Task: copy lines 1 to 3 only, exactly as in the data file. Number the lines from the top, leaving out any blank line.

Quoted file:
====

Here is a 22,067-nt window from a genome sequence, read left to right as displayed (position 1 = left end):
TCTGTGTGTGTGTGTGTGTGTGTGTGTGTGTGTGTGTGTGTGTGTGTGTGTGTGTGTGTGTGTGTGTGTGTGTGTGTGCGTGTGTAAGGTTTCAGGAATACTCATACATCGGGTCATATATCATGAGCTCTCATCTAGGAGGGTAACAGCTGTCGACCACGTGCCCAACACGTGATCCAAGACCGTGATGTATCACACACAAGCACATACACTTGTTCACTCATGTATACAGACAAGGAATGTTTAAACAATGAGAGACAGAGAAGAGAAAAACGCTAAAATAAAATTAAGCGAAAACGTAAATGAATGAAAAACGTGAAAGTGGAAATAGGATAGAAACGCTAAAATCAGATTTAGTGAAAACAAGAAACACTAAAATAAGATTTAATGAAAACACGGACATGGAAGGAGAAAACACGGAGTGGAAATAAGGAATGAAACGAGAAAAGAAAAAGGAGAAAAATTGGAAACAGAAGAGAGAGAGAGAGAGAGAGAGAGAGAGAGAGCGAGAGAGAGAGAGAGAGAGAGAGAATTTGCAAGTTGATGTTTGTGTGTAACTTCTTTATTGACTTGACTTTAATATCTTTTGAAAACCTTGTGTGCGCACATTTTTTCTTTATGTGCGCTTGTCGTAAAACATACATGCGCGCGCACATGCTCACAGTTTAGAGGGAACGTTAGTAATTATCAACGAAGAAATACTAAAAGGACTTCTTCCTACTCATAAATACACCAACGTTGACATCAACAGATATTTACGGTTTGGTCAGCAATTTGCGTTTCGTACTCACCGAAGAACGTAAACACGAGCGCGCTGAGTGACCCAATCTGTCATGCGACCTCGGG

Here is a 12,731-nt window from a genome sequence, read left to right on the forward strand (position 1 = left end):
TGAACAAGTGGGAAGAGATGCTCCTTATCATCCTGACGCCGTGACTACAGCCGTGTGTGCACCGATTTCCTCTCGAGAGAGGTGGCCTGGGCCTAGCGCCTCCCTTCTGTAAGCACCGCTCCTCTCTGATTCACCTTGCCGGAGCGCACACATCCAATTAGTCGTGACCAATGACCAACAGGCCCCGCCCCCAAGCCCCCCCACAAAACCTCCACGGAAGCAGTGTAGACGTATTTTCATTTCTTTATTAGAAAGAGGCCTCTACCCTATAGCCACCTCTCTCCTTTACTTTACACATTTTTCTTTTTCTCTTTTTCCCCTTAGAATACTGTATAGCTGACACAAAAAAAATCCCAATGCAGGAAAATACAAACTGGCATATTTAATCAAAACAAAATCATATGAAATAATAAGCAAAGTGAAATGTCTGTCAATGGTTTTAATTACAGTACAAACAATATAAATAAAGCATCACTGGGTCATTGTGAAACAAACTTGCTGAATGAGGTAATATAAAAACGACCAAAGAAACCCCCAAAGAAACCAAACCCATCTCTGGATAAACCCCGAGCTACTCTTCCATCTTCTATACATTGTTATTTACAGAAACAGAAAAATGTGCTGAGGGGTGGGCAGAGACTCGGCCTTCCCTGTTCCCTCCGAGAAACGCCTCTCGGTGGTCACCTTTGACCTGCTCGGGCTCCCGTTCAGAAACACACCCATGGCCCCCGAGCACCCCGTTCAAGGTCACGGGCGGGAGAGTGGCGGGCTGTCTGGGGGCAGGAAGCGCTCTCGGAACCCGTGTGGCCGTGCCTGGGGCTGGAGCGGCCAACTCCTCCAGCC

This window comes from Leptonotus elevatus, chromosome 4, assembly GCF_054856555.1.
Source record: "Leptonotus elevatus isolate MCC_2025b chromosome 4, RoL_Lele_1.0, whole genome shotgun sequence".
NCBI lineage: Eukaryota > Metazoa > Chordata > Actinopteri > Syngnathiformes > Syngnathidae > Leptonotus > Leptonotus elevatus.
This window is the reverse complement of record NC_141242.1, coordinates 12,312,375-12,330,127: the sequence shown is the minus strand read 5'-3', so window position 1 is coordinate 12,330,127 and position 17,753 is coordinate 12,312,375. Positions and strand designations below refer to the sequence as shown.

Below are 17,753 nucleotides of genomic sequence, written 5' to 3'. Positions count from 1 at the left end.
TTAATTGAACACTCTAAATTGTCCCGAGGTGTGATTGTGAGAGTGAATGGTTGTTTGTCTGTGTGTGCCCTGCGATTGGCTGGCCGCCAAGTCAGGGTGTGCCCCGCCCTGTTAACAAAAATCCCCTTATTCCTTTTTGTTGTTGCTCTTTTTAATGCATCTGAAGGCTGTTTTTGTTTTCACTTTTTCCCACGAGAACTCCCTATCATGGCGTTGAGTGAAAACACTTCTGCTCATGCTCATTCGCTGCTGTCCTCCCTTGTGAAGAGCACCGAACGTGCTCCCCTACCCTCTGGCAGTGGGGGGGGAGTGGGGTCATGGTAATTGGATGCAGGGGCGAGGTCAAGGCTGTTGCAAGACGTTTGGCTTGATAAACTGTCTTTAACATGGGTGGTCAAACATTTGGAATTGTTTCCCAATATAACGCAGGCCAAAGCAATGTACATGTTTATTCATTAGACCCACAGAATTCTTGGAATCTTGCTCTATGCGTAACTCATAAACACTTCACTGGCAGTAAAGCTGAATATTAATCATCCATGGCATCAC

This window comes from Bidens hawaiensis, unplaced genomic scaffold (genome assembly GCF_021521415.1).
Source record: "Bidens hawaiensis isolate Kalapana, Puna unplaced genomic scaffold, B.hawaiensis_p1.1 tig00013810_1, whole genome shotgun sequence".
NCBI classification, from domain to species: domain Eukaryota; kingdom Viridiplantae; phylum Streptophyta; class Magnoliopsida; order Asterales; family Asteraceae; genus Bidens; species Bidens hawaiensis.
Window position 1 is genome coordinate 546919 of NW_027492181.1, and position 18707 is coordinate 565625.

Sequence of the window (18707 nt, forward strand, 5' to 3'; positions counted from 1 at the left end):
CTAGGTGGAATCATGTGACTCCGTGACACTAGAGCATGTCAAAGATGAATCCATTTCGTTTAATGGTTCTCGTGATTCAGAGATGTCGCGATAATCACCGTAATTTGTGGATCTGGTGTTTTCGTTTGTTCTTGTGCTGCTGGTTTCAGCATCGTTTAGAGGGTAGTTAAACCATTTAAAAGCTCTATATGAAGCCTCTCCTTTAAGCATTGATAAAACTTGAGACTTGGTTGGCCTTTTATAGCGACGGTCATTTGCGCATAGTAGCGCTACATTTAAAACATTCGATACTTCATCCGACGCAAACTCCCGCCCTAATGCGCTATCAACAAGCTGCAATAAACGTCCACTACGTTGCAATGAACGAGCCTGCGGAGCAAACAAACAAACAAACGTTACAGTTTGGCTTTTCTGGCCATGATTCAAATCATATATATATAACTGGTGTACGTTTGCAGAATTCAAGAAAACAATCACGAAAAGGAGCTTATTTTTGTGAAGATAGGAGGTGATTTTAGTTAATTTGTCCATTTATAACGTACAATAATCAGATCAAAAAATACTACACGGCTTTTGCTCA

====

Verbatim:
Here is a 22,067-nt window from a genome sequence, read left to right as displayed (position 1 = left end):
TCTGTGTGTGTGTGTGTGTGTGTGTGTGTGTGTGTGTGTGTGTGTGTGTGTGTGTGTGTGTGTGTGTGTGTGTGTGTGCGTGTGTAAGGTTTCAGGAATACTCATACATCGGGTCATATATCATGAGCTCTCATCTAGGAGGGTAACAGCTGTCGACCACGTGCCCAACACGTGATCCAAGACCGTGATGTATCACACACAAGCACATACACTTGTTCACTCATGTATACAGACAAGGAATGTTTAAACAATGAGAGACAGAGAAGAGAAAAACGCTAAAATAAAATTAAGCGAAAACGTAAATGAATGAAAAACGTGAAAGTGGAAATAGGATAGAAACGCTAAAATCAGATTTAGTGAAAACAAGAAACACTAAAATAAGATTTAATGAAAACACGGACATGGAAGGAGAAAACACGGAGTGGAAATAAGGAATGAAACGAGAAAAGAAAAAGGAGAAAAATTGGAAACAGAAGAGAGAGAGAGAGAGAGAGAGAGAGAGAGAGCGAGAGAGAGAGAGAGAGAGAGAGAATTTGCAAGTTGATGTTTGTGTGTAACTTCTTTATTGACTTGACTTTAATATCTTTTGAAAACCTTGTGTGCGCACATTTTTTCTTTATGTGCGCTTGTCGTAAAACATACATGCGCGCGCACATGCTCACAGTTTAGAGGGAACGTTAGTAATTATCAACGAAGAAATACTAAAAGGACTTCTTCCTACTCATAAATACACCAACGTTGACATCAACAGATATTTACGGTTTGGTCAGCAATTTGCGTTTCGTACTCACCGAAGAACGTAAACACGAGCGCGCTGAGTGACCCAATCTGTCATGCGACCTCGGG

Here is a 12,731-nt window from a genome sequence, read left to right on the forward strand (position 1 = left end):